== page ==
Swimming with whale sharks has exploded onto the backpacker scene in recent years, quickly becoming a bucket list activity for many. There are a handful of hotspots all over the world to dive and snorkel with whale sharks, including one along the Banana Pancake Trail and a couple of others just a short detour away.
Whilst the desire to snorkel (or dive) with the world’s largest fish is understandable, the rapidly growing interest in this activity has arguably disrupted the natural world and some backpackers claim that certain destinations should be off-limits for swimming with whale sharks.
If you are considering swimming or diving with whale sharks on your backpacking trip to Asia, first pat yourself on the back for reading this article. An informed traveller is a responsible traveller!
We are going to give you the lowdown on everything you need to know about this practice, from the best places to swim with whale sharks to the ethical concerns which sway the opinions of many.
To help get the most up to date opinions on this topic, we reached out to our wonderful Facebook community, full of travellers like you! They told us their first-hand experiences which helped us put together this article.
Whale Sharks: An Overview
Whale sharks hold the title for the largest fish in the sea and can grow up to 12 metres long. They are so big, that if you compare them to an American style school bus, you wouldn’t find much difference in the sizes!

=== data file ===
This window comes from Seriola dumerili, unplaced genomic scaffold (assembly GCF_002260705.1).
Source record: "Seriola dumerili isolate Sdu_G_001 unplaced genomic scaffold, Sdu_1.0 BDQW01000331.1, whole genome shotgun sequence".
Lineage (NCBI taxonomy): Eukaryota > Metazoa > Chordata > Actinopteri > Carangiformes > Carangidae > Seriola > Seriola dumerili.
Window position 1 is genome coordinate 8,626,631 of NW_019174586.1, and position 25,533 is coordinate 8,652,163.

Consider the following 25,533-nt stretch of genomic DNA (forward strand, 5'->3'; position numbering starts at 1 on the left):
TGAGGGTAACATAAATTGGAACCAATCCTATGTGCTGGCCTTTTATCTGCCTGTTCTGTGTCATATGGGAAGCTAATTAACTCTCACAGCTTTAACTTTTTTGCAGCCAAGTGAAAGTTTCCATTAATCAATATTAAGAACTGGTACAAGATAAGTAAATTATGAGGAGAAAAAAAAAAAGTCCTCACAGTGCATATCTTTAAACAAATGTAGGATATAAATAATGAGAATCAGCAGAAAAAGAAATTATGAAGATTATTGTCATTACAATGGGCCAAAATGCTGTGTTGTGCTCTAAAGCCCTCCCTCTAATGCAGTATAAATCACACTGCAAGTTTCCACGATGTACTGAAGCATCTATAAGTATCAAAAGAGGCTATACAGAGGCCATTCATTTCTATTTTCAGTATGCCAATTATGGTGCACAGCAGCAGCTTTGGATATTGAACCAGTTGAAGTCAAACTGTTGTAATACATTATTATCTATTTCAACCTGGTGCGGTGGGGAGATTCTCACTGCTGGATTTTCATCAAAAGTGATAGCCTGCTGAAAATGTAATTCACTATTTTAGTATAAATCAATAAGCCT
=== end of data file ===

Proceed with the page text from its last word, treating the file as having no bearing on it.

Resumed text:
Like whales, these sharks travel a long way, although there is still little known about their migration patterns. This does mean that they appear in different hotspots all over the world depending on the season.
Whale sharks are filter feeders which means that they can’t bite. They take in food through their massive mouths, using a filter system to separate the water from the small fish, shrimp and plankton that they live on.
Like with many sharks, the whale shark is endangered. This is mostly thanks to their fins being considered a delicacy in Asia. If you see shark fin on offer around Asia, do not partake. This is not only disturbing the ocean balance but actively pushing many species of shark towards extinction.
Are Whale Sharks Dangerous to Humans?
You may have already guessed that because whale sharks are filter feeders, they have no desire to eat humans. Whilst the mouth of a whale shark can be up to 1.5m wide, their throats are very narrow which means you wouldn’t even be swallowed accidentally. Good to know!
Whale sharks are commonly referred to as the sea’s ‘gentle giants’ partly because of their diet and also because they are such slow swimmers. With an average swim speed of just 3mph, their movements are easy to predict and you should be able to swim alongside them comfortably.
When it comes to staying safe when swimming with whale sharks, remember to stay away from the creature’s tail. A 4 m distance is usually recommended around this area to ensure swimmer safety. Although these sharks are not predators, they still have powerful tails which can leave you feeling more than a little winded if you get hit!